Charitable Remainder Trusts—A Tool for the Family-Oriented Philanthropist

What Is a Charitable Remainder Trust?

In a traditional charitable trust, the grantor assigns property to a trust to create a charitable foundation. Those assets are then managed by the charitable organization for a perpetual life. However, a charitable remainder trust (“CRT”) first provides an income stream either to the grantor or to someone else of the grantor’s choosing and the remainder interest is then given to a charitable organization. The grantor is allowed an income tax deduction for the charitable portion of the gift given to the CRT.

Choosing Between a CRUT and a CRAT

A CRT can either be a UniTrust (“CRUT”) or an Annuity Trust (“CRAT”). In the CRUT form, the level of income distribution for the upcoming year is calculated at the end of each period and the distribution amount changes as the value of the trust fluctuates up or down. This variable income is based on a percentage of the trust assets as valued each year. That percentage must be at least 5% and in most cases tends to be in the 5-9% range. A CRUT provides the grantor flexibility in that it provides for the acceptance of additional contributions. In the CRAT form, the distribution is a fixed distribution amount determined as a percentage of the initial funding value and does not change in future years. However, there can be drawbacks to this. For example, if the trust performs poorly for a year, the fixed distribution amount can cause a liquidity crunch in trust and/or cause the Trustee to significantly erode the principal. Annuity trusts do not allow subsequent contributions after the trust has been established.

What Are the Tax Benefits of a CRT?

Two of the key tax benefits that will result from the use of a CRT are income tax deductions and intelligent management of capital gains taxation.

When you create a CRT, you make an irrevocable commitment to a qualified nonprofit organization of a future gift. The Internal Revenue Code permits the taxpayer todeduct a portion of the amount transferred to the CRT as a qualified charitable deduction in the year the CRT is funded.

When the CRT is funded with highly appreciated stocks, bonds, or real estate owned for more than one year, the charitable tax deduction is based on the current fair market value of these assets. Additionally, the CRT is not subject to income tax, so when these highly appreciated assets are subsequently sold by the CRT, the grantor will not have a large tax bill for capital gains as they would have in the sale of these assets outside of the trust. This effectively allows more of the grantor’s money to be used for charitable purposes.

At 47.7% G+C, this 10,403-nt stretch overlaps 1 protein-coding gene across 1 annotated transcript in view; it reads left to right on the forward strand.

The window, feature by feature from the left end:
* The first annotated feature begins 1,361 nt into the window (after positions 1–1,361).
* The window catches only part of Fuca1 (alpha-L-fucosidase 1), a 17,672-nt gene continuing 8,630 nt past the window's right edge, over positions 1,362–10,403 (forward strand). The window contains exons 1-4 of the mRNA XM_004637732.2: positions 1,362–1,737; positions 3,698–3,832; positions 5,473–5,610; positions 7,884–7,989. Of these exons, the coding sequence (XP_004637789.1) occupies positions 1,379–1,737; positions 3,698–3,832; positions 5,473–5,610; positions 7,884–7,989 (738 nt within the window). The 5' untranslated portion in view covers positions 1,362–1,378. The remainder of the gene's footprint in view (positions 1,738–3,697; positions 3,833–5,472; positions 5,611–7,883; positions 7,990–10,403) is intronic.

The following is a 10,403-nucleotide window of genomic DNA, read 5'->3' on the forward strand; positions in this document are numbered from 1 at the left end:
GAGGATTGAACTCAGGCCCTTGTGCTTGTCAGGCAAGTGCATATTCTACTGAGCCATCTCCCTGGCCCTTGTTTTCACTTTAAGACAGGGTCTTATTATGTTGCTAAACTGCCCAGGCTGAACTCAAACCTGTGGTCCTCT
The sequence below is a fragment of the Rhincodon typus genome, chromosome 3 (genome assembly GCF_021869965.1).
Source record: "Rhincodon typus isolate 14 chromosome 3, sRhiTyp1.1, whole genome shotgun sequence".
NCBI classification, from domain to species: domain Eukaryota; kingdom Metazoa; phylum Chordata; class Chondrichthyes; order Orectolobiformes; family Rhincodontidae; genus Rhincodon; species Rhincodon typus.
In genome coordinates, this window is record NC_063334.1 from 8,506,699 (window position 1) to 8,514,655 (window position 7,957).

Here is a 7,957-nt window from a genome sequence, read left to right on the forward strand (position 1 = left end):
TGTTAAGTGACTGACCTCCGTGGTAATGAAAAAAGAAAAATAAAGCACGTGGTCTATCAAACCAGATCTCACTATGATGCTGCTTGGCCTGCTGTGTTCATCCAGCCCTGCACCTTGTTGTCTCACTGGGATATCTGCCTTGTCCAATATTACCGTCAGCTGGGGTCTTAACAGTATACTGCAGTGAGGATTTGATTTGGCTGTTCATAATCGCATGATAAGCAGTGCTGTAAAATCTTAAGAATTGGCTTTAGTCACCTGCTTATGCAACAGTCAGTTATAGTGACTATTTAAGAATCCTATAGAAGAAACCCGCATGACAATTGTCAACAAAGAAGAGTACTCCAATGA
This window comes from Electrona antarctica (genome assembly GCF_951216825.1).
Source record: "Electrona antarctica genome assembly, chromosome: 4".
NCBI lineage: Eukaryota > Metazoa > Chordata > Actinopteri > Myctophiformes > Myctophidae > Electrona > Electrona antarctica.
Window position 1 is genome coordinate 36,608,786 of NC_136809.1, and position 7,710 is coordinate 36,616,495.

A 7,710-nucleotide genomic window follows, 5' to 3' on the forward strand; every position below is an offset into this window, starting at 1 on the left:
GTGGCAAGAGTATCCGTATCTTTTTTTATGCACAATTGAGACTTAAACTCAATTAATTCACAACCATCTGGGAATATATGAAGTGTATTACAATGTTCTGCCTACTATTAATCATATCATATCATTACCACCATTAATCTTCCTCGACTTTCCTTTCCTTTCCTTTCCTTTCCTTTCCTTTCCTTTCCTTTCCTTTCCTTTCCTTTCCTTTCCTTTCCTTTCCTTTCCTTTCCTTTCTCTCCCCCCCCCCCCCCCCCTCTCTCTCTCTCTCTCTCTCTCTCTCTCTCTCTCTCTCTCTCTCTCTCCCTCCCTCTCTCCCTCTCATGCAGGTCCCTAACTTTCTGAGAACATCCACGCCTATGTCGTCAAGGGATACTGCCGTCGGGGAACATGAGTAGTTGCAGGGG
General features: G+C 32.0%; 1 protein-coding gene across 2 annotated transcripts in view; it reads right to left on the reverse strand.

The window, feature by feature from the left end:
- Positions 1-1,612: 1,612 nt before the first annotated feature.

New York Issues

A CRT established in New York will be subject to the laws of the state. In New York, CRTs must register with the Charities Bureau and submit filing form CHAR001-RT. The statute requiring registration of CRTs in New York State is section 8-1.4 of Estates, Powers and Trusts Law (EPTL). Additionally, a tax return will generally need to be filed annually for the trust both with the state and the federal government. As part of this, an annual federal income tax return for a CRT is IRS Form 5227, an information return. This form is open to public inspection.

Who Should Consider Using a Charitable Remainder Trust?

This type of trust should be considered by any philanthropically minded person with assets that have greatly appreciated. The main reason for this is that the donor will be able to take an income tax charitable deduction based on the size of the remainder interest in the trust. Also, the assets in the CRT can be sold with less capital gains tax. Artists or collectors with large collections should also consider this tool because it will allow them to use the capital gains savings from the sale of greatly appreciated assets to fund an establishment that cements and legitimizes the artist’s legacy. In some situations, the qualifying charity may be one established by the grantor. However, for tax purposes, it is likely better to choose a public charity, because doing so will allow the donor’s income tax deduction to be governed by the rules applicable to gifts to public charities, which are more advantageous than those rules applicable to gifts to private foundations. In sum, the trust is a great vehicle to fulfill the grantor’s philanthropic intent

How Does This Fit into My Overall Estate Plan?

The CRT can play an important role as part of a comprehensive estate plan. The main reason for this is that this tool can help lower the taxable estate. As part of this plan, one should also consider other strategies such as establishing a family foundation or a donor advised fund. It is important to talk with an estate planning attorney to determine if these vehicles are best suited for your goals and desired legacy.